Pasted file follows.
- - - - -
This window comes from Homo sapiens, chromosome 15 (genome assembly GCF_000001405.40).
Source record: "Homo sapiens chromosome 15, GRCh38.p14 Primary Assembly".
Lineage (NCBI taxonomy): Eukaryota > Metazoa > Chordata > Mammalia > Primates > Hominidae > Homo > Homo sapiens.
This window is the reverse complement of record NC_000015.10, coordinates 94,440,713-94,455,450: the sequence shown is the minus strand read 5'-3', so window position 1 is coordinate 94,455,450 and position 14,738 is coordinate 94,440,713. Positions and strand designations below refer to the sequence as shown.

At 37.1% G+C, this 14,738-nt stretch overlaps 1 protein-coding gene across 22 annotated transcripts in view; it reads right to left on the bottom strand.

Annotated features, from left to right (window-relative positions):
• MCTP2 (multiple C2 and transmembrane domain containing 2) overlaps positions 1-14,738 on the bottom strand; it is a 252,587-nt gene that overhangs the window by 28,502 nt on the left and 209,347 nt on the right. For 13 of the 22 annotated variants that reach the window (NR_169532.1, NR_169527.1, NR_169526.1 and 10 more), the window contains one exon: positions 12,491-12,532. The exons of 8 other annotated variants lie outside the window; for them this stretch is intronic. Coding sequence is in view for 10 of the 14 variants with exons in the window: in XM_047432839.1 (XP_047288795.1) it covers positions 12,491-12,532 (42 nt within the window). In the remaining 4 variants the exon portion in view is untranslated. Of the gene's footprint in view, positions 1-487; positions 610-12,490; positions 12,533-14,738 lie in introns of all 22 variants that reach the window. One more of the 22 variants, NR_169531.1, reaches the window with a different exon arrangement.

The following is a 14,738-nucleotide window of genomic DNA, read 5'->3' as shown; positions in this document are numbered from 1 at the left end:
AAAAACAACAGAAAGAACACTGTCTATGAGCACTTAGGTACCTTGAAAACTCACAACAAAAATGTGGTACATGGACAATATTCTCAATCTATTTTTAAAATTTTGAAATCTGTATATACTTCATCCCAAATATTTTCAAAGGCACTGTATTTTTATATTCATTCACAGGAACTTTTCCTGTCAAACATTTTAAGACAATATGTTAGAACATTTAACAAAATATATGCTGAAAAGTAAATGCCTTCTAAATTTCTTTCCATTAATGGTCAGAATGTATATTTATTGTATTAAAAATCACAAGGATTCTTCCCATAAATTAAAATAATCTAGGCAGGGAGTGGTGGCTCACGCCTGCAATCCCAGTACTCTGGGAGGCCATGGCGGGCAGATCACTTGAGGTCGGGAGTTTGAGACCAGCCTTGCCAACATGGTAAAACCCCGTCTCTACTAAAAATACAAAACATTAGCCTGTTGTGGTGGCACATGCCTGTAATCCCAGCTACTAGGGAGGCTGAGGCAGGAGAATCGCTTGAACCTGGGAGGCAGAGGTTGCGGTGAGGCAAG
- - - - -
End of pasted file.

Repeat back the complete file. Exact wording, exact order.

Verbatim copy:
This window comes from Homo sapiens, chromosome 15 (genome assembly GCF_000001405.40).
Source record: "Homo sapiens chromosome 15, GRCh38.p14 Primary Assembly".
Lineage (NCBI taxonomy): Eukaryota > Metazoa > Chordata > Mammalia > Primates > Hominidae > Homo > Homo sapiens.
This window is the reverse complement of record NC_000015.10, coordinates 94,440,713-94,455,450: the sequence shown is the minus strand read 5'-3', so window position 1 is coordinate 94,455,450 and position 14,738 is coordinate 94,440,713. Positions and strand designations below refer to the sequence as shown.

At 37.1% G+C, this 14,738-nt stretch overlaps 1 protein-coding gene across 22 annotated transcripts in view; it reads right to left on the bottom strand.

Annotated features, from left to right (window-relative positions):
• MCTP2 (multiple C2 and transmembrane domain containing 2) overlaps positions 1-14,738 on the bottom strand; it is a 252,587-nt gene that overhangs the window by 28,502 nt on the left and 209,347 nt on the right. For 13 of the 22 annotated variants that reach the window (NR_169532.1, NR_169527.1, NR_169526.1 and 10 more), the window contains one exon: positions 12,491-12,532. The exons of 8 other annotated variants lie outside the window; for them this stretch is intronic. Coding sequence is in view for 10 of the 14 variants with exons in the window: in XM_047432839.1 (XP_047288795.1) it covers positions 12,491-12,532 (42 nt within the window). In the remaining 4 variants the exon portion in view is untranslated. Of the gene's footprint in view, positions 1-487; positions 610-12,490; positions 12,533-14,738 lie in introns of all 22 variants that reach the window. One more of the 22 variants, NR_169531.1, reaches the window with a different exon arrangement.

The following is a 14,738-nucleotide window of genomic DNA, read 5'->3' as shown; positions in this document are numbered from 1 at the left end:
AAAAACAACAGAAAGAACACTGTCTATGAGCACTTAGGTACCTTGAAAACTCACAACAAAAATGTGGTACATGGACAATATTCTCAATCTATTTTTAAAATTTTGAAATCTGTATATACTTCATCCCAAATATTTTCAAAGGCACTGTATTTTTATATTCATTCACAGGAACTTTTCCTGTCAAACATTTTAAGACAATATGTTAGAACATTTAACAAAATATATGCTGAAAAGTAAATGCCTTCTAAATTTCTTTCCATTAATGGTCAGAATGTATATTTATTGTATTAAAAATCACAAGGATTCTTCCCATAAATTAAAATAATCTAGGCAGGGAGTGGTGGCTCACGCCTGCAATCCCAGTACTCTGGGAGGCCATGGCGGGCAGATCACTTGAGGTCGGGAGTTTGAGACCAGCCTTGCCAACATGGTAAAACCCCGTCTCTACTAAAAATACAAAACATTAGCCTGTTGTGGTGGCACATGCCTGTAATCCCAGCTACTAGGGAGGCTGAGGCAGGAGAATCGCTTGAACCTGGGAGGCAGAGGTTGCGGTGAGGCAAG